Jason Bourne has been established as one of the most authentic action characters in recent silver screen history. The character may be part James Bond, part Ethan Hunt, but the Bourne franchise has felt the most plausible, offered exciting action set pieces and global tensions that feel achingly ripped-from-today’s-headlines. It all started when The Bourne Identity was released fourteen years ago and attracted a large audience; sequels The Bourne Supremacy (2004) and The Bourne Ultimatum (2007) showed improvement with each entry. Now nearly nine years later and a fourth entry (not including the Matt Damon-less The Bourne Legacy) has arrived. It goes with saying that another Bourne didn’t really need to be told – Ultimatum left us with some closure, but if you think back, it really was the fans of the series that were pushing for another film.
The action picks up ten years later and no one has heard from Jason Bourne (Damon). Meanwhile, Nicky Parsons (Julia Stiles) is set on exposing the BlackBriar program and all other things that the CIA has been up to; all very hush-hush stuff, something that the Agency is very concerned about keeping secret. A quick brief on the plot: Nicky hacks into the CIA and downloads the confidential files, runs into Bourne and informs him that he really needs to see those files. Well, oops, the CIA finds out about what she did. The action hits hard rather quickly and we are taken from set piece to set piece with some exciting results. Damon returns as his most recognized character and continues to play the part with finesse. A man of few words, a tough look, and a man who knows his way well enough to never get caught and eliminate any threats with ease.
Tommy Lee Jones is Robert Dewey, the new Director of the CIA and does a fine job sort of reminding of Samuel Gerard while recent Oscar winner Alicia Vikander plays Heather Lee, a woman who knows her way around a laptop who begins to question Bourne’s movement – “Is he really a threat? Is he after us?” Her character is similar to Pamela Landy, the Joan Allen character in previous entries, who sadly doesn’t return. The same scenes from the previous entries appear in this film; agents chasing after Bourne, wild chase scenes, brutal fights, and people staring at their computer screens trying to get a fix of their target’s location. Only thing is that these scenes don’t pack the punch, there is no sense of intensity.
One thing that is for certain is that this film does seem a little forced from time to time, which is both good and bad. Good, because we get someone we care about, someone who’s lost everything and wants to know the truth, plus on point action sequences, directed with verve by Paul Greengrass (who directed both Supremacy and Ultimatum). Unfortunately, it takes a long to actually get there which is not to say that this film isn’t superbly crafted – Greengrass’s direction is still on point, the editing is crisp and fast, the soundtrack is still exciting and even the story while slow in the start, isn’t half bad. One character worth mentioning as a new asset is Vincent Cassel, who does a fine job but I was wondering one thing while watching his character – why not give him a backstory or even some dialogue? The assets from the previous films hardly said anything and that’s what made them awesome to watch. He, this asset has a story, kills people without mercy just to show how tough and brutal he is. Is that really necessary? I didn’t think so.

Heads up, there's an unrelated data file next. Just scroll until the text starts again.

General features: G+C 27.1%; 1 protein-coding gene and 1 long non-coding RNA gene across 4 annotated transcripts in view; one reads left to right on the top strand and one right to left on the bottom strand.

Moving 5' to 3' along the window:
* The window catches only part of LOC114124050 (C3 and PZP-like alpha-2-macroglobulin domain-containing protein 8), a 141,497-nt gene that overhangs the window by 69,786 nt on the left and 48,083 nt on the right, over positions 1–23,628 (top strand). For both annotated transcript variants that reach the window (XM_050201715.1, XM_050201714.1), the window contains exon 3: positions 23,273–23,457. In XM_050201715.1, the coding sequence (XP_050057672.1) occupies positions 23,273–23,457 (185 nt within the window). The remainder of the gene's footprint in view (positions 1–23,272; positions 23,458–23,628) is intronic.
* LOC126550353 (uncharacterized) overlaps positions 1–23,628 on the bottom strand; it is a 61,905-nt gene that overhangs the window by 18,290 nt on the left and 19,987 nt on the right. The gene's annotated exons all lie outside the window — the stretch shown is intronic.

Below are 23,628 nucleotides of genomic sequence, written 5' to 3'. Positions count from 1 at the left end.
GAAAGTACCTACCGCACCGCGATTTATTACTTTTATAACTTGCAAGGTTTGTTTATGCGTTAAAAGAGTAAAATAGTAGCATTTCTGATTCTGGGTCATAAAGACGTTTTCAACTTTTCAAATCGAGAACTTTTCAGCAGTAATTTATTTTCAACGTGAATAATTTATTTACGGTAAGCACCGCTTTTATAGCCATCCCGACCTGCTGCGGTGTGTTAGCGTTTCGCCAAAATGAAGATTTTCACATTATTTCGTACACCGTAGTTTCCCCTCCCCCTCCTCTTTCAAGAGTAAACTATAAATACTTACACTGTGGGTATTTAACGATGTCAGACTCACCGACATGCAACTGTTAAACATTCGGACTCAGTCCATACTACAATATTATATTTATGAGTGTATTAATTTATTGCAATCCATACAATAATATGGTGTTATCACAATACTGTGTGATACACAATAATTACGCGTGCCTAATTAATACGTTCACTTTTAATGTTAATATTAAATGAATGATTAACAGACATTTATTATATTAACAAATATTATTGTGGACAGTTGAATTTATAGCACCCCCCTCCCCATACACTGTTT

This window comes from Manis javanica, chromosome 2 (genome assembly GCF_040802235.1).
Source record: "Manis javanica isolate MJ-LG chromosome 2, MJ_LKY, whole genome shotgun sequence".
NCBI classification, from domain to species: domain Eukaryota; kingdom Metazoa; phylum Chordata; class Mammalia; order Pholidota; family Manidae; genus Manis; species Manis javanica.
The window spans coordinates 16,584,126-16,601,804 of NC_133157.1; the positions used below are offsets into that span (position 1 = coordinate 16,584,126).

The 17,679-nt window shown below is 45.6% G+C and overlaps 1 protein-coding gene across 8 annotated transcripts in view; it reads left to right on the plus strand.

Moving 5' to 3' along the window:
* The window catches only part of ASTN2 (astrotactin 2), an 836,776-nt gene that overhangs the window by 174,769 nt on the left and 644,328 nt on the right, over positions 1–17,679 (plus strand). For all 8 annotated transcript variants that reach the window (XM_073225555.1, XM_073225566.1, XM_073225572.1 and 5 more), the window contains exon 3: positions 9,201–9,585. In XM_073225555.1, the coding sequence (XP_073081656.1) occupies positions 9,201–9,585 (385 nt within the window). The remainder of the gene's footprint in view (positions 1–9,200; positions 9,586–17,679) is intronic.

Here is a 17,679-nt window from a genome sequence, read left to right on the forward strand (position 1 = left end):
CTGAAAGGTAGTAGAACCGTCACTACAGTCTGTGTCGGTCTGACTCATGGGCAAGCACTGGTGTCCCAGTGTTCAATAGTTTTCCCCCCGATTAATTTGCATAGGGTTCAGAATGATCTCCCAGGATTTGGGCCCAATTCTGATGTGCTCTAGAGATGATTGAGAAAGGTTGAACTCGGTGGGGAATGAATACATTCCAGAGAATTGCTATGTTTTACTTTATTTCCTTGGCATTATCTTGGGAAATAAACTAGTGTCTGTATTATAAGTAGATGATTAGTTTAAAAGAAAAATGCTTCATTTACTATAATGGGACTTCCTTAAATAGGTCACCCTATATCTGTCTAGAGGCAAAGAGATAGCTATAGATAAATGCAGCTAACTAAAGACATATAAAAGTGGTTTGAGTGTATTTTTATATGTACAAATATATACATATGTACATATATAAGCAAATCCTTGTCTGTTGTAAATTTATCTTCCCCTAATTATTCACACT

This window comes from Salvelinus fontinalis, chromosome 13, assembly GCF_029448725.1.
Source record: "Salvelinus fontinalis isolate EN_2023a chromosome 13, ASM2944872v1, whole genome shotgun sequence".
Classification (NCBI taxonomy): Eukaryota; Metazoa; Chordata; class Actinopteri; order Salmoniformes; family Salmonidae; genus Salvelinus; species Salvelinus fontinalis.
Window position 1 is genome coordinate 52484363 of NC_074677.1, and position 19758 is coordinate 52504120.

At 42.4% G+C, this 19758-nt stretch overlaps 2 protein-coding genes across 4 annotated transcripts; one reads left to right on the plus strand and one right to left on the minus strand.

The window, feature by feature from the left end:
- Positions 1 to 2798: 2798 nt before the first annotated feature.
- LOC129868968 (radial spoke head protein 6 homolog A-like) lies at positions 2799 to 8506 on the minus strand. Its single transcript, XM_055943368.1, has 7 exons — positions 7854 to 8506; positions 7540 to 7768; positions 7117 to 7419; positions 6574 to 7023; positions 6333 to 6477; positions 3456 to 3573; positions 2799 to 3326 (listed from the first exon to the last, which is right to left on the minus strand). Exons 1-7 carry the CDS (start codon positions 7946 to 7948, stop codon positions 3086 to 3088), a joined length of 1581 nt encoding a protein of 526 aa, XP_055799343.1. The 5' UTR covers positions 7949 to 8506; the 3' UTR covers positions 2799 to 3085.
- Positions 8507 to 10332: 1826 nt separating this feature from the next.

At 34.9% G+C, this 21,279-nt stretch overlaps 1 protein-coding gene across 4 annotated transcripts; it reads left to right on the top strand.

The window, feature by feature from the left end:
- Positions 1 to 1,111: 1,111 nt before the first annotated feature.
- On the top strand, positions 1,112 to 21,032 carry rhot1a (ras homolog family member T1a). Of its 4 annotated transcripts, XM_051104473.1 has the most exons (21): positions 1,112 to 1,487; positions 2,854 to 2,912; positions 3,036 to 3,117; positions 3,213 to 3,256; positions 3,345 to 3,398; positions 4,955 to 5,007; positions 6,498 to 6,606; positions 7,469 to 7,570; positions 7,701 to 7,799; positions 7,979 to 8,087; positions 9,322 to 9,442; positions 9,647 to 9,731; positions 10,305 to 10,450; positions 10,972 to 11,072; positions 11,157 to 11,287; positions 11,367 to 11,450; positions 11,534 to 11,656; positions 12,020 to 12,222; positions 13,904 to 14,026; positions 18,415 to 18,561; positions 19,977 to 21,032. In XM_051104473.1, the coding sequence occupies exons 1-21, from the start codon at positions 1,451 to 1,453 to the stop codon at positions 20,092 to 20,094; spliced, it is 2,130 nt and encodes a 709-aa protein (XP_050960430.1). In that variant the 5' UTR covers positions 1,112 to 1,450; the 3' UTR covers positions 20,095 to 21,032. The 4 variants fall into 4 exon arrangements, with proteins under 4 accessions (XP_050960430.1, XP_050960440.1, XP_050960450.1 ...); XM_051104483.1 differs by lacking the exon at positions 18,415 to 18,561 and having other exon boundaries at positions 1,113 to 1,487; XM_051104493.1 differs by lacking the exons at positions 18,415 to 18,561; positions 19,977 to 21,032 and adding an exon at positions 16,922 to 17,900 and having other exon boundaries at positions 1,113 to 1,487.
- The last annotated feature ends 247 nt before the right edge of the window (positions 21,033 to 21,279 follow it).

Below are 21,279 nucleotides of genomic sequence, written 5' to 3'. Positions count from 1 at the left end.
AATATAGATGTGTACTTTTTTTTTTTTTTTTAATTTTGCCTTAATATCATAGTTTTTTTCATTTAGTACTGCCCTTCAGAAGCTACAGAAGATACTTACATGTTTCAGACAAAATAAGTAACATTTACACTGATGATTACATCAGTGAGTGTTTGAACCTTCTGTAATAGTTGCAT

Verdict: 4 out of 5
A bravura Las Vegas sequence is amazing to watch even if some parts come across as, “Yeah, ok that could happen, right?” Jason Bourne is a film that does feel unnecessary to make but in the end, it’s totally enjoyable. The character is still there, but I really was missing some good counter-parts. This film is one of the more satisfying films over the summer. One that doesn’t feel like it’s trying to take your money while leaving you feeling angry that the filmmakers didn’t care. Jason Bourne does not have the best title and is definitely not the best as compared to the trilogy. One thing to note is to not walk into the theater with any great expectations, I know it sounds hard, but give this film a chance, Bourne at least would want you to.